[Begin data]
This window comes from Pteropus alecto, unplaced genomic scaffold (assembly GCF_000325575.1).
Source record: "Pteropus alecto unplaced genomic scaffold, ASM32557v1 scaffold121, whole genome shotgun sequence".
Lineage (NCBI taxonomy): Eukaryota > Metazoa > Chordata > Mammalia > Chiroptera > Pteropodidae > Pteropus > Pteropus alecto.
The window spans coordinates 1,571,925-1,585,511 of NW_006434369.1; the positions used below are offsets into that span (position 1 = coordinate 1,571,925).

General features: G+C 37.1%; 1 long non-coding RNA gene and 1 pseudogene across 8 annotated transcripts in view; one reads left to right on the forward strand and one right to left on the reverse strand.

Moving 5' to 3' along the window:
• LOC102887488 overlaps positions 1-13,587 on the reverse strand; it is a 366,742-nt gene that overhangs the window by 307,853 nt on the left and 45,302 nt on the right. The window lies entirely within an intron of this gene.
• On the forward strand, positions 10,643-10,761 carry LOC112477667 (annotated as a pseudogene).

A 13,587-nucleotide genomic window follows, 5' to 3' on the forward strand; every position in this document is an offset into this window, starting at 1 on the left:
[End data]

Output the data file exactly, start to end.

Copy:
This window comes from Pteropus alecto, unplaced genomic scaffold (assembly GCF_000325575.1).
Source record: "Pteropus alecto unplaced genomic scaffold, ASM32557v1 scaffold121, whole genome shotgun sequence".
Lineage (NCBI taxonomy): Eukaryota > Metazoa > Chordata > Mammalia > Chiroptera > Pteropodidae > Pteropus > Pteropus alecto.
The window spans coordinates 1,571,925-1,585,511 of NW_006434369.1; the positions used below are offsets into that span (position 1 = coordinate 1,571,925).

General features: G+C 37.1%; 1 long non-coding RNA gene and 1 pseudogene across 8 annotated transcripts in view; one reads left to right on the forward strand and one right to left on the reverse strand.

Moving 5' to 3' along the window:
• LOC102887488 overlaps positions 1-13,587 on the reverse strand; it is a 366,742-nt gene that overhangs the window by 307,853 nt on the left and 45,302 nt on the right. The window lies entirely within an intron of this gene.
• On the forward strand, positions 10,643-10,761 carry LOC112477667 (annotated as a pseudogene).

A 13,587-nucleotide genomic window follows, 5' to 3' on the forward strand; every position in this document is an offset into this window, starting at 1 on the left: